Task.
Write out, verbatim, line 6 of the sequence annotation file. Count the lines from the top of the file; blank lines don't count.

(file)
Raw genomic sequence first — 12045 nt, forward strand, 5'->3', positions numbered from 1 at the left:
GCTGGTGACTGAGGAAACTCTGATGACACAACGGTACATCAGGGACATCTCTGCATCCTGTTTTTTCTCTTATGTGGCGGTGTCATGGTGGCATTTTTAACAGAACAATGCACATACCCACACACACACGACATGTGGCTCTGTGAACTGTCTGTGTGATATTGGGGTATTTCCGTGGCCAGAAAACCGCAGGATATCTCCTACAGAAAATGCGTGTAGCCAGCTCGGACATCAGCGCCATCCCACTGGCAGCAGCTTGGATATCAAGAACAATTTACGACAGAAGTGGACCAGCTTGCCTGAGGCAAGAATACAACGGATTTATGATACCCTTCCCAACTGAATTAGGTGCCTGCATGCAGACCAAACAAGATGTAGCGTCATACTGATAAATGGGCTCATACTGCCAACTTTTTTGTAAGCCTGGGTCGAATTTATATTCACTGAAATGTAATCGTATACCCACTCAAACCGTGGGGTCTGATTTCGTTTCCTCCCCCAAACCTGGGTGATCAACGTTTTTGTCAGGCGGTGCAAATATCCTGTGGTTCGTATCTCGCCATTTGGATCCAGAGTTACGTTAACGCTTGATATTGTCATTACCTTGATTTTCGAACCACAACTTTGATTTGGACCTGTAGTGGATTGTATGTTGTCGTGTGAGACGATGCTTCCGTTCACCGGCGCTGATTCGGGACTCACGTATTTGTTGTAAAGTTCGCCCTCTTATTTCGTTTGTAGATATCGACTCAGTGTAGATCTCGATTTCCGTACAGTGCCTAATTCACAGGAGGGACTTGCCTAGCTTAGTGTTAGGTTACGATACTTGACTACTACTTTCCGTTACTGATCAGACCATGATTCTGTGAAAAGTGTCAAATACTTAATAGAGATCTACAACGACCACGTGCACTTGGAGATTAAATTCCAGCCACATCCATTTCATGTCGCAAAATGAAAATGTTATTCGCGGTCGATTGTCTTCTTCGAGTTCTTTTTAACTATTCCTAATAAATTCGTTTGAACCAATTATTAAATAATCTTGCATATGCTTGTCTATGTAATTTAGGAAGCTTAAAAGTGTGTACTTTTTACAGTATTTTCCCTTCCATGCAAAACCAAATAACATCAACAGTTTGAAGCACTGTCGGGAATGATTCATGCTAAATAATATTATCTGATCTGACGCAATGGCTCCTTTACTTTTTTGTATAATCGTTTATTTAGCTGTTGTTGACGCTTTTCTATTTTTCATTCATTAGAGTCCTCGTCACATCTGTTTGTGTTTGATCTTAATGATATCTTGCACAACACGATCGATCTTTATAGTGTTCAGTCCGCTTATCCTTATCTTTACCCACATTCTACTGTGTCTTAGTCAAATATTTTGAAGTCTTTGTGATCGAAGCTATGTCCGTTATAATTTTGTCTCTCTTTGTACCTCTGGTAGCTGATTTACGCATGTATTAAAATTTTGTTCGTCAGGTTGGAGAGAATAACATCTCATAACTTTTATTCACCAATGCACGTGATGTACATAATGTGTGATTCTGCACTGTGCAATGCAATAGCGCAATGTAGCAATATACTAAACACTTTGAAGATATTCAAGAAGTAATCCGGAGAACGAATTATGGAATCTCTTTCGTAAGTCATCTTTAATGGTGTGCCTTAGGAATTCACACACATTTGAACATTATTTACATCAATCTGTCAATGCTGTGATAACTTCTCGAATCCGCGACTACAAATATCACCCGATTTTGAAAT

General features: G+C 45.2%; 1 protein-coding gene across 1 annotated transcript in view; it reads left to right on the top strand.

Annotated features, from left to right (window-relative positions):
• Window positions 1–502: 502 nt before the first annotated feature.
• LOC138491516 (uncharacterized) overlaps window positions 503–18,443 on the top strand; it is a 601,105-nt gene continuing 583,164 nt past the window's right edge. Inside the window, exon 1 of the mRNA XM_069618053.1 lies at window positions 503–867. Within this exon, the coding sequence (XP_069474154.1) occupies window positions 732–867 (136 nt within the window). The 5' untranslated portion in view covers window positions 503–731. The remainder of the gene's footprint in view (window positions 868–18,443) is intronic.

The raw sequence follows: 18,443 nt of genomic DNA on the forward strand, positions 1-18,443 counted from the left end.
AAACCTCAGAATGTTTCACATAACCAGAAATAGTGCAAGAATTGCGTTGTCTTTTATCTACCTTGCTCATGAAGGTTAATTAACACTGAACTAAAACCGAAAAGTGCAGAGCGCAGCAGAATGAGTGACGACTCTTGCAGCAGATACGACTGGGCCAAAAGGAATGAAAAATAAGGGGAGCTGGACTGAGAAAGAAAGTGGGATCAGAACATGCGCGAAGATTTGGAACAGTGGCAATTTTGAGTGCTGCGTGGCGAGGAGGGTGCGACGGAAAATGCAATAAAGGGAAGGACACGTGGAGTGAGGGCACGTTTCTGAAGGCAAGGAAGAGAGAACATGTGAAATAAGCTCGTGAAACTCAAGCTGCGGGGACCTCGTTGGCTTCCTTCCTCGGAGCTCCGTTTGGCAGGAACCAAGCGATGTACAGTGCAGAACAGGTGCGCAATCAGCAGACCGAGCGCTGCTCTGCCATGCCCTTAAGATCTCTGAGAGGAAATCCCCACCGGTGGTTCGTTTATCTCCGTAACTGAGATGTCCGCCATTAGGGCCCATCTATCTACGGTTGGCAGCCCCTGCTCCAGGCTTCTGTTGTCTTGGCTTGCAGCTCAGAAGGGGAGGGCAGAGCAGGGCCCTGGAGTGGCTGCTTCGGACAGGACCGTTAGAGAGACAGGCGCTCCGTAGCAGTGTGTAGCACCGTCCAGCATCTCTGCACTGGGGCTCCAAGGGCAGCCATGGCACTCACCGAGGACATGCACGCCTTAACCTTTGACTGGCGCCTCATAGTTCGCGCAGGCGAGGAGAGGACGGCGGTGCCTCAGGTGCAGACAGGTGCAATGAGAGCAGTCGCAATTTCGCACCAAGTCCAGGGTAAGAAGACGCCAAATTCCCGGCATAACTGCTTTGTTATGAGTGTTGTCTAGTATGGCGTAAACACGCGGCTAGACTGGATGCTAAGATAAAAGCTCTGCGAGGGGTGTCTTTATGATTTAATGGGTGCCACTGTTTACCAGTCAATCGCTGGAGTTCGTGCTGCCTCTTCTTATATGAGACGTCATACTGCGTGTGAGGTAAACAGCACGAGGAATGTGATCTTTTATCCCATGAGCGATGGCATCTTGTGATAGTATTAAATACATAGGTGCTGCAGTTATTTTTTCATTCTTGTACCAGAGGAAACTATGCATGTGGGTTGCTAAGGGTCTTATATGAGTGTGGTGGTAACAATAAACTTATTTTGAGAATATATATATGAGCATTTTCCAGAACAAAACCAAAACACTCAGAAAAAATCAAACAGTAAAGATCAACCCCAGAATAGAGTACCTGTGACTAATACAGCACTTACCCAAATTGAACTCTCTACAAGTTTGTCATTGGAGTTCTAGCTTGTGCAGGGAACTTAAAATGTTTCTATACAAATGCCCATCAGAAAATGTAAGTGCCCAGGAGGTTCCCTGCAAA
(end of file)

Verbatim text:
• LOC138491516 (uncharacterized) overlaps window positions 503–18,443 on the top strand; it is a 601,105-nt gene continuing 583,164 nt past the window's right edge. Inside the window, exon 1 of the mRNA XM_069618053.1 lies at window positions 503–867. Within this exon, the coding sequence (XP_069474154.1) occupies window positions 732–867 (136 nt within the window). The 5' untranslated portion in view covers window positions 503–731. The remainder of the gene's footprint in view (window positions 868–18,443) is intronic.